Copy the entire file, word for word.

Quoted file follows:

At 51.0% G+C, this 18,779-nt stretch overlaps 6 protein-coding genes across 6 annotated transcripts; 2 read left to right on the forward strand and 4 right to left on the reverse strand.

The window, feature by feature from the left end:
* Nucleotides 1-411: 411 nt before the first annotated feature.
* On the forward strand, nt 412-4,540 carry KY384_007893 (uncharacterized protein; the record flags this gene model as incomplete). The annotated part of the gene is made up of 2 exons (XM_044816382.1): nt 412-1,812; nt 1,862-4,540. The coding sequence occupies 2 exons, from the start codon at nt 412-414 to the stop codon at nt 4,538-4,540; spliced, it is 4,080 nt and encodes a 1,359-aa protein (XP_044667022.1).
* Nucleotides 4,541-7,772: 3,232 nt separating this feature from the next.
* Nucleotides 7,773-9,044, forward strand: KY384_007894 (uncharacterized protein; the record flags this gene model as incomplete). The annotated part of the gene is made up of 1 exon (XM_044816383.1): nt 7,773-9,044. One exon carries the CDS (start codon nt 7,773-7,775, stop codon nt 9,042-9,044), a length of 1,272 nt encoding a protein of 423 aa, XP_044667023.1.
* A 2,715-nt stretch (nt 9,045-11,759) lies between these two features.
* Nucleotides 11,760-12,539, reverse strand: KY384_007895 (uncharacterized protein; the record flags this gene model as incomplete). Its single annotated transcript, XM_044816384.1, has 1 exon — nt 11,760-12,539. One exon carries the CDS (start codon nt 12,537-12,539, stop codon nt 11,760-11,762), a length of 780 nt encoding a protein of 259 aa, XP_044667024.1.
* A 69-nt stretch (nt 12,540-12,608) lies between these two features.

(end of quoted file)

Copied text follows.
At 51.0% G+C, this 18,779-nt stretch overlaps 6 protein-coding genes across 6 annotated transcripts; 2 read left to right on the forward strand and 4 right to left on the reverse strand.

The window, feature by feature from the left end:
* Nucleotides 1-411: 411 nt before the first annotated feature.
* On the forward strand, nt 412-4,540 carry KY384_007893 (uncharacterized protein; the record flags this gene model as incomplete). The annotated part of the gene is made up of 2 exons (XM_044816382.1): nt 412-1,812; nt 1,862-4,540. The coding sequence occupies 2 exons, from the start codon at nt 412-414 to the stop codon at nt 4,538-4,540; spliced, it is 4,080 nt and encodes a 1,359-aa protein (XP_044667022.1).
* Nucleotides 4,541-7,772: 3,232 nt separating this feature from the next.
* Nucleotides 7,773-9,044, forward strand: KY384_007894 (uncharacterized protein; the record flags this gene model as incomplete). The annotated part of the gene is made up of 1 exon (XM_044816383.1): nt 7,773-9,044. One exon carries the CDS (start codon nt 7,773-7,775, stop codon nt 9,042-9,044), a length of 1,272 nt encoding a protein of 423 aa, XP_044667023.1.
* A 2,715-nt stretch (nt 9,045-11,759) lies between these two features.
* Nucleotides 11,760-12,539, reverse strand: KY384_007895 (uncharacterized protein; the record flags this gene model as incomplete). Its single annotated transcript, XM_044816384.1, has 1 exon — nt 11,760-12,539. One exon carries the CDS (start codon nt 12,537-12,539, stop codon nt 11,760-11,762), a length of 780 nt encoding a protein of 259 aa, XP_044667024.1.
* A 69-nt stretch (nt 12,540-12,608) lies between these two features.